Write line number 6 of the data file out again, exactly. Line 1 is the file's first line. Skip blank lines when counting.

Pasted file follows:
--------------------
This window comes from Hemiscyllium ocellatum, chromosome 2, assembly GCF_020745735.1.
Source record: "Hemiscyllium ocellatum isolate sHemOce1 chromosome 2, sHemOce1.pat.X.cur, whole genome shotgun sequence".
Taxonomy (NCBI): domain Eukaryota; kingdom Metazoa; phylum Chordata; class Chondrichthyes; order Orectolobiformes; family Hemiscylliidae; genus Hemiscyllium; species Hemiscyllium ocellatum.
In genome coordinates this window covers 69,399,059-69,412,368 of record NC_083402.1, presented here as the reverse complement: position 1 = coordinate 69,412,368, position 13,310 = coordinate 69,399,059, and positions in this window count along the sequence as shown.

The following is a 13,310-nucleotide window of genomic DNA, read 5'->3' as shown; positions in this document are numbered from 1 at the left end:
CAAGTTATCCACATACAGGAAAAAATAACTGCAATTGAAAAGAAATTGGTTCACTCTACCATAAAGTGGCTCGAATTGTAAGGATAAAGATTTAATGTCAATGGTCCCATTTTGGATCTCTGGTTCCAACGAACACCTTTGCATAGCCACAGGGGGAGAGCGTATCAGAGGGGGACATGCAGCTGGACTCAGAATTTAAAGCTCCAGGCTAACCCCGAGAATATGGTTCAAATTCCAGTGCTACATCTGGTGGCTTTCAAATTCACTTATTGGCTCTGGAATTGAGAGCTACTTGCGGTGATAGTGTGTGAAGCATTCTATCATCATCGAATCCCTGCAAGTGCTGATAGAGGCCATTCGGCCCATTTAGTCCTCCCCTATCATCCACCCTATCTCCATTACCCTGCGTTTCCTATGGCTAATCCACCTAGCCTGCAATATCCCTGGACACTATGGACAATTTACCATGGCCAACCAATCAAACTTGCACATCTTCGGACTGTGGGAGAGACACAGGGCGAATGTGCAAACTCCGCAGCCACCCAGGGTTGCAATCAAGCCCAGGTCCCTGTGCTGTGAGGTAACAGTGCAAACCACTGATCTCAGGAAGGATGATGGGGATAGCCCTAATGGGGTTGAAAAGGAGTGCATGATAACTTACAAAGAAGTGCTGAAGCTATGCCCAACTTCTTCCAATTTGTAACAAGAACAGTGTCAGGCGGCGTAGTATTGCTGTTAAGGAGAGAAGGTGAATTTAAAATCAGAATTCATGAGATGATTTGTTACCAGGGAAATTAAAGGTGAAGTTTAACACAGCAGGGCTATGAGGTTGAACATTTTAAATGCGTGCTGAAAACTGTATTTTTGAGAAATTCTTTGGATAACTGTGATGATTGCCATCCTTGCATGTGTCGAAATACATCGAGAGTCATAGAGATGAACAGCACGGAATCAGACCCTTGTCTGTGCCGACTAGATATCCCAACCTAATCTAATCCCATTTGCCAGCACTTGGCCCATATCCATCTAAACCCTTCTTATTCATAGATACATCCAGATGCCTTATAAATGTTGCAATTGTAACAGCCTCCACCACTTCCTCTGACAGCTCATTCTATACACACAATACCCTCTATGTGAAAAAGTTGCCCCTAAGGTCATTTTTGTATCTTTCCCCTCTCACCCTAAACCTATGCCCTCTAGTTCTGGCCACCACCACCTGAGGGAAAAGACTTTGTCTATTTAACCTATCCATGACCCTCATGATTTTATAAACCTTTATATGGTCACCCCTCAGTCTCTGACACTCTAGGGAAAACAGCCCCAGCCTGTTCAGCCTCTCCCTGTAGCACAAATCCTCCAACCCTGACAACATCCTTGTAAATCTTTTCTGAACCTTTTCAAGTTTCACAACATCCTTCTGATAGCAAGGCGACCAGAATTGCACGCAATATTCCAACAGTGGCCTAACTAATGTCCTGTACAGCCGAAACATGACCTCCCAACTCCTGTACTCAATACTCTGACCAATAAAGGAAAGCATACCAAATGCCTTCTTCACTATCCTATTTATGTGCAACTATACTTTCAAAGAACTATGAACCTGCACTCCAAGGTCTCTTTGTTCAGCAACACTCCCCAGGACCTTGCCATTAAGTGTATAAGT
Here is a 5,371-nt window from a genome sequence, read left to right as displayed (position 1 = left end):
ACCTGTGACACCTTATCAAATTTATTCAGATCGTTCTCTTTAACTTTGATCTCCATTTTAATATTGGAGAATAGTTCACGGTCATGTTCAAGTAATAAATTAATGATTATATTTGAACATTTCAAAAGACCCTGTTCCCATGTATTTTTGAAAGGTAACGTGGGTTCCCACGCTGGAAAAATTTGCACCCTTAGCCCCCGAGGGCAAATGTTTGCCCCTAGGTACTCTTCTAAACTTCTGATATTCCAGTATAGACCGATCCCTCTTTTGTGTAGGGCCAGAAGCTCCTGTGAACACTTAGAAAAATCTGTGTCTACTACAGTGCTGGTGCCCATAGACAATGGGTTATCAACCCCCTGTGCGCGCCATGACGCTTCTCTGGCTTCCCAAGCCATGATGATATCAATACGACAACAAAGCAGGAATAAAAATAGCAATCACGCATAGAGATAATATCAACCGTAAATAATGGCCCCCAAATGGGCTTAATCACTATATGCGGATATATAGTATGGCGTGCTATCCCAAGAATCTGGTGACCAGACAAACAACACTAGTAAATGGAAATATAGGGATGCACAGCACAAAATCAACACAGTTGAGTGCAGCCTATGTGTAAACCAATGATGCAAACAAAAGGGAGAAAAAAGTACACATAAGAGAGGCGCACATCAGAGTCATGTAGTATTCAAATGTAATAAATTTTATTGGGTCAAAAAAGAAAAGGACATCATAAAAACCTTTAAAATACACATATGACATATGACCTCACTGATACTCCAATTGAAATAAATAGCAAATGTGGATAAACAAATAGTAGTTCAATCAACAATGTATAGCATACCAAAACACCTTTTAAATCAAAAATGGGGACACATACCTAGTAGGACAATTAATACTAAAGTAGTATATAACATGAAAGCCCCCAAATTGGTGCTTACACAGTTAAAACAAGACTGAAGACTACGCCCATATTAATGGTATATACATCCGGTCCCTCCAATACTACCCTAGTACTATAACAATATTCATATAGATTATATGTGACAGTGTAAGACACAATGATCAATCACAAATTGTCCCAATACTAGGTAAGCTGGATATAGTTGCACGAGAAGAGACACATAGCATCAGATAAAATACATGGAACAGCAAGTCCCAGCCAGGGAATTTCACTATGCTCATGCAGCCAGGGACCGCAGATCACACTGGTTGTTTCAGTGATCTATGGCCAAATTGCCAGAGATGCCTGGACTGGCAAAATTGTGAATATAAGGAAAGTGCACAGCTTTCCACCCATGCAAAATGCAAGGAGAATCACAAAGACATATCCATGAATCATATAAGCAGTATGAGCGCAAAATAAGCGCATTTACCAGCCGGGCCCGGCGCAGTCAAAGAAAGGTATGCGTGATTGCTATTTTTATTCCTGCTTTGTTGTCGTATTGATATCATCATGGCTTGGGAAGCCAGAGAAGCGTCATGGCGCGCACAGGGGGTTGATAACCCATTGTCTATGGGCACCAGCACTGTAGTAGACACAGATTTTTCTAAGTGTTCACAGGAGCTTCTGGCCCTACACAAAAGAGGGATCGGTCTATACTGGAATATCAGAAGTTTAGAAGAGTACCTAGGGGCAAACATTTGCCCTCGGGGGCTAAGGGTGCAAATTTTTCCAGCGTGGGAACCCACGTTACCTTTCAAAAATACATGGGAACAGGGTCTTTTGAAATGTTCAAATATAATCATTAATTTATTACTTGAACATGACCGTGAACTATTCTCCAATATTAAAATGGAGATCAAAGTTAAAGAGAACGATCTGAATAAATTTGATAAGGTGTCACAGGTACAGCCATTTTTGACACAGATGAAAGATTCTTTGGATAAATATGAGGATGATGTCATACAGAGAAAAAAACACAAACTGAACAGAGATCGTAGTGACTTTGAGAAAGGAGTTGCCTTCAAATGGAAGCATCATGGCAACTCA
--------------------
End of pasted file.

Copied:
CAAGTTATCCACATACAGGAAAAAATAACTGCAATTGAAAAGAAATTGGTTCACTCTACCATAAAGTGGCTCGAATTGTAAGGATAAAGATTTAATGTCAATGGTCCCATTTTGGATCTCTGGTTCCAACGAACACCTTTGCATAGCCACAGGGGGAGAGCGTATCAGAGGGGGACATGCAGCTGGACTCAGAATTTAAAGCTCCAGGCTAACCCCGAGAATATGGTTCAAATTCCAGTGCTACATCTGGTGGCTTTCAAATTCACTTATTGGCTCTGGAATTGAGAGCTACTTGCGGTGATAGTGTGTGAAGCATTCTATCATCATCGAATCCCTGCAAGTGCTGATAGAGGCCATTCGGCCCATTTAGTCCTCCCCTATCATCCACCCTATCTCCATTACCCTGCGTTTCCTATGGCTAATCCACCTAGCCTGCAATATCCCTGGACACTATGGACAATTTACCATGGCCAACCAATCAAACTTGCACATCTTCGGACTGTGGGAGAGACACAGGGCGAATGTGCAAACTCCGCAGCCACCCAGGGTTGCAATCAAGCCCAGGTCCCTGTGCTGTGAGGTAACAGTGCAAACCACTGATCTCAGGAAGGATGATGGGGATAGCCCTAATGGGGTTGAAAAGGAGTGCATGATAACTTACAAAGAAGTGCTGAAGCTATGCCCAACTTCTTCCAATTTGTAACAAGAACAGTGTCAGGCGGCGTAGTATTGCTGTTAAGGAGAGAAGGTGAATTTAAAATCAGAATTCATGAGATGATTTGTTACCAGGGAAATTAAAGGTGAAGTTTAACACAGCAGGGCTATGAGGTTGAACATTTTAAATGCGTGCTGAAAACTGTATTTTTGAGAAATTCTTTGGATAACTGTGATGATTGCCATCCTTGCATGTGTCGAAATACATCGAGAGTCATAGAGATGAACAGCACGGAATCAGACCCTTGTCTGTGCCGACTAGATATCCCAACCTAATCTAATCCCATTTGCCAGCACTTGGCCCATATCCATCTAAACCCTTCTTATTCATAGATACATCCAGATGCCTTATAAATGTTGCAATTGTAACAGCCTCCACCACTTCCTCTGACAGCTCATTCTATACACACAATACCCTCTATGTGAAAAAGTTGCCCCTAAGGTCATTTTTGTATCTTTCCCCTCTCACCCTAAACCTATGCCCTCTAGTTCTGGCCACCACCACCTGAGGGAAAAGACTTTGTCTATTTAACCTATCCATGACCCTCATGATTTTATAAACCTTTATATGGTCACCCCTCAGTCTCTGACACTCTAGGGAAAACAGCCCCAGCCTGTTCAGCCTCTCCCTGTAGCACAAATCCTCCAACCCTGACAACATCCTTGTAAATCTTTTCTGAACCTTTTCAAGTTTCACAACATCCTTCTGATAGCAAGGCGACCAGAATTGCACGCAATATTCCAACAGTGGCCTAACTAATGTCCTGTACAGCCGAAACATGACCTCCCAACTCCTGTACTCAATACTCTGACCAATAAAGGAAAGCATACCAAATGCCTTCTTCACTATCCTATTTATGTGCAACTATACTTTCAAAGAACTATGAACCTGCACTCCAAGGTCTCTTTGTTCAGCAACACTCCCCAGGACCTTGCCATTAAGTGTATAAGT